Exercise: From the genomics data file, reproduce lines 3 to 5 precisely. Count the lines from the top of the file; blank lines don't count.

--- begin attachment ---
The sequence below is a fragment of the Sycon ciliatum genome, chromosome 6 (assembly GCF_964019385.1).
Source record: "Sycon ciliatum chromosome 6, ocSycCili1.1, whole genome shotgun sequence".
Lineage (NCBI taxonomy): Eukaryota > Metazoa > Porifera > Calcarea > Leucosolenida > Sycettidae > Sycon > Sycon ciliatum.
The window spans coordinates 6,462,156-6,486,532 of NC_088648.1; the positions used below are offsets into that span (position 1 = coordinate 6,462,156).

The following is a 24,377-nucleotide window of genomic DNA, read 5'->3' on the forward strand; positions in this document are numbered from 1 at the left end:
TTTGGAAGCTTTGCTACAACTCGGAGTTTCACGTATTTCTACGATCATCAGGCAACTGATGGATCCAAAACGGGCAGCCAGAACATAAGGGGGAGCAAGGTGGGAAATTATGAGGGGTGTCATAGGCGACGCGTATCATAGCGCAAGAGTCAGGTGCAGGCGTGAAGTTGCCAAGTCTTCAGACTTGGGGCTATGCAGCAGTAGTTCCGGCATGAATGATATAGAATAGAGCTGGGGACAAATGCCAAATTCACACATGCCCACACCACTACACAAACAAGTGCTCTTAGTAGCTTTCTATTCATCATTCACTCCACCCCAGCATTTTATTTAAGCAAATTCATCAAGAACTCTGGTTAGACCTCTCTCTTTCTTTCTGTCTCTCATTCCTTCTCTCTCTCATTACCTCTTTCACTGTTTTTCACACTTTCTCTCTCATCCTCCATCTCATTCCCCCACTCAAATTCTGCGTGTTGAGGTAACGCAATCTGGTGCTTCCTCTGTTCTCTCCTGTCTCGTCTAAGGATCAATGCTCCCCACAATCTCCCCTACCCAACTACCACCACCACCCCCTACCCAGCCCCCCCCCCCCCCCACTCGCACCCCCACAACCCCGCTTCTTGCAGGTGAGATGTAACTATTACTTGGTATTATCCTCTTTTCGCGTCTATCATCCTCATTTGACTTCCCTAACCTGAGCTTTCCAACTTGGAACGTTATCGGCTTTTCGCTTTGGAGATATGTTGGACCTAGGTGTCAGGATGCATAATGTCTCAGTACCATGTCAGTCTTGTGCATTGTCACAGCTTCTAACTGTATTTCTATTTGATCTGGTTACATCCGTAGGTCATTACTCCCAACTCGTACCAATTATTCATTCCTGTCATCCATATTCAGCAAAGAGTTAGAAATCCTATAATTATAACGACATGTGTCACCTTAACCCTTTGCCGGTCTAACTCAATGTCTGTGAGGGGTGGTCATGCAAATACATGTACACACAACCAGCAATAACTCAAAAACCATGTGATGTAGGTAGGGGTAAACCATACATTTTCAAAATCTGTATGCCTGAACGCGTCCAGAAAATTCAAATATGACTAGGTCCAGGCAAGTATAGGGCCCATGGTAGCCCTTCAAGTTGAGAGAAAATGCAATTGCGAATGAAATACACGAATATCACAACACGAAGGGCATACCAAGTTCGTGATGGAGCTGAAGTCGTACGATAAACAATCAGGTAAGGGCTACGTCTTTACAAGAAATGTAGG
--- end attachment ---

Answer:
Lineage (NCBI taxonomy): Eukaryota > Metazoa > Porifera > Calcarea > Leucosolenida > Sycettidae > Sycon > Sycon ciliatum.
The window spans coordinates 6,462,156-6,486,532 of NC_088648.1; the positions used below are offsets into that span (position 1 = coordinate 6,462,156).

The following is a 24,377-nucleotide window of genomic DNA, read 5'->3' on the forward strand; positions in this document are numbered from 1 at the left end: